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Legal case

Lewis v Tindale, MIB and another — MIB liability for claims outside the scope of the Uninsured and Untraced Drivers Agreements

The Court of Appeal in Lewis v Tindale has upheld the previous decision of Soole J which held that MIB was liable to compensate the victim of an…

The Court of Appeal in Lewis v Tindale, MIB and another (case B3/20182411, judgment handed down on 5th June 2019) has upheld the previous decision of Soole J ([2018] EWHC 2376) which held that MIB was liable to compensate the victim of an accident arising on private land even though this was outside the scope of the Uninsured Drivers Agreement.

For many years, MIB has negotiated its remit with the government by way of various Uninsured Drivers Agreements (‘UDAs’) and Untraced Drivers Agreements (‘UtDAs’). These private contractual Agreements have been concluded at arm's length throughout.

The current Agreements, namely the 2015 UDA and the 2017 UtDA, as were their predecessor Agreements, were founded upon MIB being liable for cases where the compulsory insurance requirements of Part VI of the Road Traffic Act 1988 (‘the 1988 Act’) had not been satisfied. Those requirements included that insurance was compulsory for incidents arising from the use of motor vehicles on roads or other public places. This did not extend to vehicular use where it occurred on private land which could not be said to constitute a public place.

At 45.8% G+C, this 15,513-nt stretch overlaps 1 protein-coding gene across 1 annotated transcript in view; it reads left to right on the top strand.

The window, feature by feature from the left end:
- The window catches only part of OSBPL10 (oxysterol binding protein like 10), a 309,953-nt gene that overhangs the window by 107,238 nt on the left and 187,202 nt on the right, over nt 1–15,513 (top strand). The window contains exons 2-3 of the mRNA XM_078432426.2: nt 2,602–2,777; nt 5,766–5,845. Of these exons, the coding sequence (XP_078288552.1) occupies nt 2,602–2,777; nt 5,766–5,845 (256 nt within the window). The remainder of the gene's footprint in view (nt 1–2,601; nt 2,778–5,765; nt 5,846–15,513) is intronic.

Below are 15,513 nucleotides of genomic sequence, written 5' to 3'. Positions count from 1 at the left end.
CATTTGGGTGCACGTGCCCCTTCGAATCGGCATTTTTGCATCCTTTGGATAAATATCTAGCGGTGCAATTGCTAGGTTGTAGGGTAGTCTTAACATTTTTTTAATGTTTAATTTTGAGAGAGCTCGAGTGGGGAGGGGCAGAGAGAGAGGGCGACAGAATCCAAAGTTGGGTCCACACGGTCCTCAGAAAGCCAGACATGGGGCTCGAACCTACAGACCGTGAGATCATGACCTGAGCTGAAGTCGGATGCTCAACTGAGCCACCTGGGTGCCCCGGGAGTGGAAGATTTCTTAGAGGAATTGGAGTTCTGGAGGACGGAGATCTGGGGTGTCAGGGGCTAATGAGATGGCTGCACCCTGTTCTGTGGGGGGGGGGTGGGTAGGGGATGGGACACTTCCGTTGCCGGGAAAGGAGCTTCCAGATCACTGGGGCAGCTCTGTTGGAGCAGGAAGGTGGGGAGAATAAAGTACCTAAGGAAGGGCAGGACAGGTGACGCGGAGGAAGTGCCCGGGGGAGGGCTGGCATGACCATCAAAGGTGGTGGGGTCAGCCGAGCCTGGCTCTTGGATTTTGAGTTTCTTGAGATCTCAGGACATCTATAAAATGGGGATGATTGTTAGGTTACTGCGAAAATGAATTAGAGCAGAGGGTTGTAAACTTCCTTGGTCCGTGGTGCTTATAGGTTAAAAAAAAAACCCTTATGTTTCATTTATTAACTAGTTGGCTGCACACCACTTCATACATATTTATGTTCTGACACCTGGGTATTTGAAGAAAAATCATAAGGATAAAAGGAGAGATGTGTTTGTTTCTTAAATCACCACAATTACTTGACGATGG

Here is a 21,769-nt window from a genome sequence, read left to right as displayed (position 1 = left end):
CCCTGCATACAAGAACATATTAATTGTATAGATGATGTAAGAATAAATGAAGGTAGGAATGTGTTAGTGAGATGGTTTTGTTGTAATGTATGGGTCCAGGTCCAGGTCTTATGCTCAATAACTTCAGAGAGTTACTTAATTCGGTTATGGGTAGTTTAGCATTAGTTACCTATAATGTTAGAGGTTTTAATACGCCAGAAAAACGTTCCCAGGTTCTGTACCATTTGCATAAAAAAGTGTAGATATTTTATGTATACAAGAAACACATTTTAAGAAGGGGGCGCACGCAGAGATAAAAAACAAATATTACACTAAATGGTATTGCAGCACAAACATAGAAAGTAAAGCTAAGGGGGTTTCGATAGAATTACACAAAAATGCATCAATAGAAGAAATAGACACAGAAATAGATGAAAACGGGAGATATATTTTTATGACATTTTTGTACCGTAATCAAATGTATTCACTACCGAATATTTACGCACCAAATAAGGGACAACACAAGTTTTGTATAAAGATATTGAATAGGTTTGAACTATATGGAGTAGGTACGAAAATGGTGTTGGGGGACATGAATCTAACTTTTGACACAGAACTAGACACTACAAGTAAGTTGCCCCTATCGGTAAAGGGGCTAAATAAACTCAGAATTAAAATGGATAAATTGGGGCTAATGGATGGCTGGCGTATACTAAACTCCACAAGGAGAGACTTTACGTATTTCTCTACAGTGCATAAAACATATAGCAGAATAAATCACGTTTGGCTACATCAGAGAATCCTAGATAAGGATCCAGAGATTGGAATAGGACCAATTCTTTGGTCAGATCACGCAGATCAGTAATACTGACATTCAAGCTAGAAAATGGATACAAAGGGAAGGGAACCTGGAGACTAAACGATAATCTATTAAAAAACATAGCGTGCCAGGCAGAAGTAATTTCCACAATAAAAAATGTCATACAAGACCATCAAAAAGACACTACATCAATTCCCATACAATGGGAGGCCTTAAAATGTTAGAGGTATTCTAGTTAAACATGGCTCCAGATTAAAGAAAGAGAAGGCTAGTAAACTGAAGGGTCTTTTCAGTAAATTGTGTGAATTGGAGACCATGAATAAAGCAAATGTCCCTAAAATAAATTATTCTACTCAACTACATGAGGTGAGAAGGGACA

In Lewis, however, the court has held that MIB was liable for private land cases because, following the CJEU decision in Vnuk (2014), it could not be doubted that the 2009 Motor Insurance Directive (2009/103/EC) required insurance cover to be in place for the use of vehicles on private land. Where the insurance requirement was not met, the guarantee body, which Art 10 of the 2009 Directive required each Member State to establish (‘the Art 10 body’), was liable to meet the claim.